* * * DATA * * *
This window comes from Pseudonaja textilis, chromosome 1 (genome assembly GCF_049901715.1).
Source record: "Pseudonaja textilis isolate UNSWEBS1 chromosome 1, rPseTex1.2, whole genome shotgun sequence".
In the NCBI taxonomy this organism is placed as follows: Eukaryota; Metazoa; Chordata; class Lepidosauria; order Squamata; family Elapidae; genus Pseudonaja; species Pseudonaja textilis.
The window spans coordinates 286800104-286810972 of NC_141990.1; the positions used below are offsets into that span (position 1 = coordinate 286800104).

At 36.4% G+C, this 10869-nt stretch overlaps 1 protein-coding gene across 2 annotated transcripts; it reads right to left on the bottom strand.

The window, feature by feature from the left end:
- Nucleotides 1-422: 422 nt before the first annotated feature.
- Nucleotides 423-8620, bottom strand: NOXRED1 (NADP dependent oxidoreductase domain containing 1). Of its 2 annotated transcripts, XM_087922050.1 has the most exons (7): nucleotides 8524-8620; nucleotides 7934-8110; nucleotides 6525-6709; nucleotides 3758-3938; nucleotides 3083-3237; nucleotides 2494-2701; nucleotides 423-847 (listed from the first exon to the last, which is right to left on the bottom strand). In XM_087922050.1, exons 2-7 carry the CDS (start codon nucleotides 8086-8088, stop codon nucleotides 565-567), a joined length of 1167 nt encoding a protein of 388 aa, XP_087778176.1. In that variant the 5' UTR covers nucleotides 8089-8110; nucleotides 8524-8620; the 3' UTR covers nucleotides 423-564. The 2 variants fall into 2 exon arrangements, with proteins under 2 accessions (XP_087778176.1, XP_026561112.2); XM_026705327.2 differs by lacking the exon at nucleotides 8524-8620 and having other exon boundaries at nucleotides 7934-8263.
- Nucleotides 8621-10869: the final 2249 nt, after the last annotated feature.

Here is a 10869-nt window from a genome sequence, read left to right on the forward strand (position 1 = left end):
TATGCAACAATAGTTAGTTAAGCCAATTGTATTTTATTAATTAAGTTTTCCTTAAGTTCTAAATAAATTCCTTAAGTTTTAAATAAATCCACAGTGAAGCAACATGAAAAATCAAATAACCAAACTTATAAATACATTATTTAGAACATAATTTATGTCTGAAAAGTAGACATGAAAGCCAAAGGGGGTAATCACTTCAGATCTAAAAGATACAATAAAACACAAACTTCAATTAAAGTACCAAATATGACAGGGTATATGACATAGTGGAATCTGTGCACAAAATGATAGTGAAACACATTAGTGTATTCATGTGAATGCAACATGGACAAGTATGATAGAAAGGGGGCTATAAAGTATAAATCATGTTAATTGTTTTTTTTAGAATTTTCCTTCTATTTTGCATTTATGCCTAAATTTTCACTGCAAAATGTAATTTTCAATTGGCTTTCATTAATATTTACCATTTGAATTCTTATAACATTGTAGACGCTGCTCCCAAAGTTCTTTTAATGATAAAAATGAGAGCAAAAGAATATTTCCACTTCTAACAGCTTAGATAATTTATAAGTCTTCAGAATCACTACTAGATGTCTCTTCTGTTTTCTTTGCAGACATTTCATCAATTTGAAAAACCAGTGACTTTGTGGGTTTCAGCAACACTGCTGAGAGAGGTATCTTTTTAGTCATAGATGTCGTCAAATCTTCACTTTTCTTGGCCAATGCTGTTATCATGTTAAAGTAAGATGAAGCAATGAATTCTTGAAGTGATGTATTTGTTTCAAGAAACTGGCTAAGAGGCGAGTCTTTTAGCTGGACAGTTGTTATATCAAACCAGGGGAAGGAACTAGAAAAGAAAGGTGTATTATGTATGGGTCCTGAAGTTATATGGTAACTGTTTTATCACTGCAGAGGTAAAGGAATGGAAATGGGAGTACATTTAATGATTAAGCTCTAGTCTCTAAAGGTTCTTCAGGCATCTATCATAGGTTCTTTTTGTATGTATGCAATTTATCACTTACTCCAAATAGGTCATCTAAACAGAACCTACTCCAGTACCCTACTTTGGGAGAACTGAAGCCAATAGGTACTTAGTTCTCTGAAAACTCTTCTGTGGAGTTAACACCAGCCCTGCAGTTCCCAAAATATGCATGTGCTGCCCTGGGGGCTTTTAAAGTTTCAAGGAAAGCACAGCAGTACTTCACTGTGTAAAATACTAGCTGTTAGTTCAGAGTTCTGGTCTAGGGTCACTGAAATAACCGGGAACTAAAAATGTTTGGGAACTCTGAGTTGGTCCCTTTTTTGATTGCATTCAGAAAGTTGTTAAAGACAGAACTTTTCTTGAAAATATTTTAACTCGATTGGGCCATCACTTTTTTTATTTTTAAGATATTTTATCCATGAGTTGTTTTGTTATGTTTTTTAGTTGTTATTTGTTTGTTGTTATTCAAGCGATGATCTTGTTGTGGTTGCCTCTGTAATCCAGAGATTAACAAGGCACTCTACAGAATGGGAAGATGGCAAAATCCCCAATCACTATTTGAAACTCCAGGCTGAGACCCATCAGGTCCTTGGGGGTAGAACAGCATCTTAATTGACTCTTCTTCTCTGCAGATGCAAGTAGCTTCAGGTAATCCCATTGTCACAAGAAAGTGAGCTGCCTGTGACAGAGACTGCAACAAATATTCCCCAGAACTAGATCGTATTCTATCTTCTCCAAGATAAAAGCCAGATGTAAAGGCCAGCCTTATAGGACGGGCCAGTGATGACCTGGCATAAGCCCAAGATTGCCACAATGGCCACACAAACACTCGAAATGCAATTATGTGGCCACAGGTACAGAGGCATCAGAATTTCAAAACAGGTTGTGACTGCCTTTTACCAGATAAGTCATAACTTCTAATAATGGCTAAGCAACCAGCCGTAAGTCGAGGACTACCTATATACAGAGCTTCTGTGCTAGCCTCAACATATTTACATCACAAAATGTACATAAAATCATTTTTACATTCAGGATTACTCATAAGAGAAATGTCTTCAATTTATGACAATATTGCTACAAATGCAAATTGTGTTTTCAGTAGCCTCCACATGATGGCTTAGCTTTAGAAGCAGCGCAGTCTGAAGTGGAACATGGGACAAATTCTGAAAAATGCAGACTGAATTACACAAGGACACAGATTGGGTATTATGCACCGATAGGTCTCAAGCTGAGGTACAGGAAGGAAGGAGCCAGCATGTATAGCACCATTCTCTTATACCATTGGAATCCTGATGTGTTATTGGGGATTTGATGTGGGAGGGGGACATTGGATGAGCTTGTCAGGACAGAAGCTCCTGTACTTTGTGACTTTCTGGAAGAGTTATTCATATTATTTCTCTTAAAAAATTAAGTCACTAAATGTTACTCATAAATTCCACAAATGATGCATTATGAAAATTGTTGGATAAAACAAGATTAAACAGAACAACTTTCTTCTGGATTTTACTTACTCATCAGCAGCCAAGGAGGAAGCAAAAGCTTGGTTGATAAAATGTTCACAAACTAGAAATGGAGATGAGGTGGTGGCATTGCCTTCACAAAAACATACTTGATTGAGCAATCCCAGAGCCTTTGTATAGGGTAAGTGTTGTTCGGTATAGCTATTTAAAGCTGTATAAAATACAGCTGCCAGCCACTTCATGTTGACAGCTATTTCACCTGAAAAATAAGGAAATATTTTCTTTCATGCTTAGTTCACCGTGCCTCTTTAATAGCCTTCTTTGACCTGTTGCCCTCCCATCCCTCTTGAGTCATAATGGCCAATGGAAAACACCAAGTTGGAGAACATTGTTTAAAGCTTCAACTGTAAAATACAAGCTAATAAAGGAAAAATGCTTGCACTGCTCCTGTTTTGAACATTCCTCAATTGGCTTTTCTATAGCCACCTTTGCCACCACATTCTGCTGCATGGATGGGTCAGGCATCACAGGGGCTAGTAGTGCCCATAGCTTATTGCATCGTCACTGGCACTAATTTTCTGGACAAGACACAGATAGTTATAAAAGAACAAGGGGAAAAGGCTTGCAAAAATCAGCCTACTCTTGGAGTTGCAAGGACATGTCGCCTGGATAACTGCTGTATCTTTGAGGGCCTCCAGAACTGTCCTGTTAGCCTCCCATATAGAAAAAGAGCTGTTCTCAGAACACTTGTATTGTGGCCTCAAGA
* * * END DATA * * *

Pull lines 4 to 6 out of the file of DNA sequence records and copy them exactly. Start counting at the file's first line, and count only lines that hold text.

The window spans coordinates 286800104-286810972 of NC_141990.1; the positions used below are offsets into that span (position 1 = coordinate 286800104).

At 36.4% G+C, this 10869-nt stretch overlaps 1 protein-coding gene across 2 annotated transcripts; it reads right to left on the bottom strand.

The window, feature by feature from the left end: